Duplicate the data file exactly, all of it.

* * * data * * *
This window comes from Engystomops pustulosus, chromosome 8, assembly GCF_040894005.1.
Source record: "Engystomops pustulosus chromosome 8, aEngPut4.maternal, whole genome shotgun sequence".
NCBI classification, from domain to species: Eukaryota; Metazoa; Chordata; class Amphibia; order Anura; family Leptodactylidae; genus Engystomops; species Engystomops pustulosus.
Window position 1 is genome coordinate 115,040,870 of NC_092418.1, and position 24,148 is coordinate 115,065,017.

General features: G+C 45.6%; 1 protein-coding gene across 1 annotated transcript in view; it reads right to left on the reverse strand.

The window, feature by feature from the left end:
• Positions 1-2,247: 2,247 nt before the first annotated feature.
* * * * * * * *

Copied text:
This window comes from Engystomops pustulosus, chromosome 8, assembly GCF_040894005.1.
Source record: "Engystomops pustulosus chromosome 8, aEngPut4.maternal, whole genome shotgun sequence".
NCBI classification, from domain to species: Eukaryota; Metazoa; Chordata; class Amphibia; order Anura; family Leptodactylidae; genus Engystomops; species Engystomops pustulosus.
Window position 1 is genome coordinate 115,040,870 of NC_092418.1, and position 24,148 is coordinate 115,065,017.

General features: G+C 45.6%; 1 protein-coding gene across 1 annotated transcript in view; it reads right to left on the reverse strand.

The window, feature by feature from the left end:
• Positions 1-2,247: 2,247 nt before the first annotated feature.